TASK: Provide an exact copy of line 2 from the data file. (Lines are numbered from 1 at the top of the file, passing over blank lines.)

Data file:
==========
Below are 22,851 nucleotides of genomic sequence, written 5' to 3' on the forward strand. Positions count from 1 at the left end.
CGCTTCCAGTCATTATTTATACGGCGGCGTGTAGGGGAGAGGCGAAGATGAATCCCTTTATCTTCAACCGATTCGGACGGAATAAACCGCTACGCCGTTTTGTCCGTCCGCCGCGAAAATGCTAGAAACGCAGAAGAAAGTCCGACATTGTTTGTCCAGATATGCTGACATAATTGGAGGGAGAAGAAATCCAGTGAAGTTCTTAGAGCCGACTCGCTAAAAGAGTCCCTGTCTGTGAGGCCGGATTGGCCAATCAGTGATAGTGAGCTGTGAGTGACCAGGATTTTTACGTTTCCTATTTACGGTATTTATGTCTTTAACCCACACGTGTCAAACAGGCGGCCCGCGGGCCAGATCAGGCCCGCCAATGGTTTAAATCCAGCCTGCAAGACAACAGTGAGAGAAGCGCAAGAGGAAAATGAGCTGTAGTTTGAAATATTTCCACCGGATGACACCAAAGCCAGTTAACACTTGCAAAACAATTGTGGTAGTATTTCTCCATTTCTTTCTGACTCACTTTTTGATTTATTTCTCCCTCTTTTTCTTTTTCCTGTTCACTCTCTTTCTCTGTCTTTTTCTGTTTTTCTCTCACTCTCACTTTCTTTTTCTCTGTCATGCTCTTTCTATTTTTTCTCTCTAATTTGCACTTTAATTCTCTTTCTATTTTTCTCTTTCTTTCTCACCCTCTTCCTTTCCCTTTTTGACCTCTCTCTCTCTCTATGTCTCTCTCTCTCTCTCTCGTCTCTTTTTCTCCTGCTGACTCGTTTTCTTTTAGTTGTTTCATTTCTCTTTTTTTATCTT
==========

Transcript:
CGCTTCCAGTCATTATTTATACGGCGGCGTGTAGGGGAGAGGCGAAGATGAATCCCTTTATCTTCAACCGATTCGGACGGAATAAACCGCTACGCCGTTTTGTCCGTCCGCCGCGAAAATGCTAGAAACGCAGAAGAAAGTCCGACATTGTTTGTCCAGATATGCTGACATAATTGGAGGGAGAAGAAATCCAGTGAAGTTCTTAGAGCCGACTCGCTAAAAGAGTCCCTGTCTGTGAGGCCGGATTGGCCAATCAGTGATAGTGAGCTGTGAGTGACCAGGATTTTTACGTTTCCTATTTACGGTATTTATGTCTTTAACCCACACGTGTCAAACAGGCGGCCCGCGGGCCAGATCAGGCCCGCCAATGGTTTAAATCCAGCCTGCAAGACAACAGTGAGAGAAGCGCAAGAGGAAAATGAGCTGTAGTTTGAAATATTTCCACCGGATGACACCAAAGCCAGTTAACACTTGCAAAACAATTGTGGTAGTATTTCTCCATTTCTTTCTGACTCACTTTTTGATTTATTTCTCCCTCTTTTTCTTTTTCCTGTTCACTCTCTTTCTCTGTCTTTTTCTGTTTTTCTCTCACTCTCACTTTCTTTTTCTCTGTCATGCTCTTTCTATTTTTTCTCTCTAATTTGCACTTTAATTCTCTTTCTATTTTTCTCTTTCTTTCTCACCCTCTTCCTTTCCCTTTTTGACCTCTCTCTCTCTCTATGTCTCTCTCTCTCTCTCTCGTCTCTTTTTCTCCTGCTGACTCGTTTTCTTTTAGTTGTTTCATTTCTCTTTTTTTATCTT